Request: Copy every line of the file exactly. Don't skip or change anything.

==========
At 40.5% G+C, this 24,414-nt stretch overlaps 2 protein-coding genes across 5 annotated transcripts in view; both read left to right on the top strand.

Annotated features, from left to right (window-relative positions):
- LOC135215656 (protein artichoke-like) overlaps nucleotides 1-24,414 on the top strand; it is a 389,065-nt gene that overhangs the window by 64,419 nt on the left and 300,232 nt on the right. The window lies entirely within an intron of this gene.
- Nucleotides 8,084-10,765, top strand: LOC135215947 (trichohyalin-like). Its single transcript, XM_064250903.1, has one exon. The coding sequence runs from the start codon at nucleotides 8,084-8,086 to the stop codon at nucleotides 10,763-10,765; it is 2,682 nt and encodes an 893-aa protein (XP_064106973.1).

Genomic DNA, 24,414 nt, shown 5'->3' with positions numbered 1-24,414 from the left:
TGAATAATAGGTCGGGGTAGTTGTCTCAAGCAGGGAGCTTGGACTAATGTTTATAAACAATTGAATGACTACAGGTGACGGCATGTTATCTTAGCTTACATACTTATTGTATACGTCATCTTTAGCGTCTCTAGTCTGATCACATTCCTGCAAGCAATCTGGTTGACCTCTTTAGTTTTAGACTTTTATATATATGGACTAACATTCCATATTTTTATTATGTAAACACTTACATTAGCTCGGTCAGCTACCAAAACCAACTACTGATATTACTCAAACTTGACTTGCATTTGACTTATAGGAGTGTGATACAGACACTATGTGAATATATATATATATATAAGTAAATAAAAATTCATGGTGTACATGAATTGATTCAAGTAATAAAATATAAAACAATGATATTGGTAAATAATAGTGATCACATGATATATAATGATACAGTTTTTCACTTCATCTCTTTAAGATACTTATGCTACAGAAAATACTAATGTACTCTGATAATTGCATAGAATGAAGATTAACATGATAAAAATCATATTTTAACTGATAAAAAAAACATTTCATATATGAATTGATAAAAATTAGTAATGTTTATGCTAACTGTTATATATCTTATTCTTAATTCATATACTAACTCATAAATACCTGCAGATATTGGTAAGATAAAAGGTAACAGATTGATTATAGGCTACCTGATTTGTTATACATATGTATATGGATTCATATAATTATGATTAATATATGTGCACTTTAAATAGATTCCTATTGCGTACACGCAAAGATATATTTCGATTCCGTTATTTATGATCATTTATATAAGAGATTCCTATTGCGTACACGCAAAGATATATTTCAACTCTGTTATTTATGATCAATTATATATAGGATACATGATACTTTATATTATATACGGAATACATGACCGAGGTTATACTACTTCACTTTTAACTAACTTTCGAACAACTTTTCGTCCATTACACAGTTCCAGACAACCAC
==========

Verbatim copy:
At 40.5% G+C, this 24,414-nt stretch overlaps 2 protein-coding genes across 5 annotated transcripts in view; both read left to right on the top strand.

Annotated features, from left to right (window-relative positions):
- LOC135215656 (protein artichoke-like) overlaps nucleotides 1-24,414 on the top strand; it is a 389,065-nt gene that overhangs the window by 64,419 nt on the left and 300,232 nt on the right. The window lies entirely within an intron of this gene.
- Nucleotides 8,084-10,765, top strand: LOC135215947 (trichohyalin-like). Its single transcript, XM_064250903.1, has one exon. The coding sequence runs from the start codon at nucleotides 8,084-8,086 to the stop codon at nucleotides 10,763-10,765; it is 2,682 nt and encodes an 893-aa protein (XP_064106973.1).

Genomic DNA, 24,414 nt, shown 5'->3' with positions numbered 1-24,414 from the left:
TGAATAATAGGTCGGGGTAGTTGTCTCAAGCAGGGAGCTTGGACTAATGTTTATAAACAATTGAATGACTACAGGTGACGGCATGTTATCTTAGCTTACATACTTATTGTATACGTCATCTTTAGCGTCTCTAGTCTGATCACATTCCTGCAAGCAATCTGGTTGACCTCTTTAGTTTTAGACTTTTATATATATGGACTAACATTCCATATTTTTATTATGTAAACACTTACATTAGCTCGGTCAGCTACCAAAACCAACTACTGATATTACTCAAACTTGACTTGCATTTGACTTATAGGAGTGTGATACAGACACTATGTGAATATATATATATATATAAGTAAATAAAAATTCATGGTGTACATGAATTGATTCAAGTAATAAAATATAAAACAATGATATTGGTAAATAATAGTGATCACATGATATATAATGATACAGTTTTTCACTTCATCTCTTTAAGATACTTATGCTACAGAAAATACTAATGTACTCTGATAATTGCATAGAATGAAGATTAACATGATAAAAATCATATTTTAACTGATAAAAAAAACATTTCATATATGAATTGATAAAAATTAGTAATGTTTATGCTAACTGTTATATATCTTATTCTTAATTCATATACTAACTCATAAATACCTGCAGATATTGGTAAGATAAAAGGTAACAGATTGATTATAGGCTACCTGATTTGTTATACATATGTATATGGATTCATATAATTATGATTAATATATGTGCACTTTAAATAGATTCCTATTGCGTACACGCAAAGATATATTTCGATTCCGTTATTTATGATCATTTATATAAGAGATTCCTATTGCGTACACGCAAAGATATATTTCAACTCTGTTATTTATGATCAATTATATATAGGATACATGATACTTTATATTATATACGGAATACATGACCGAGGTTATACTACTTCACTTTTAACTAACTTTCGAACAACTTTTCGTCCATTACACAGTTCCAGACAACCAC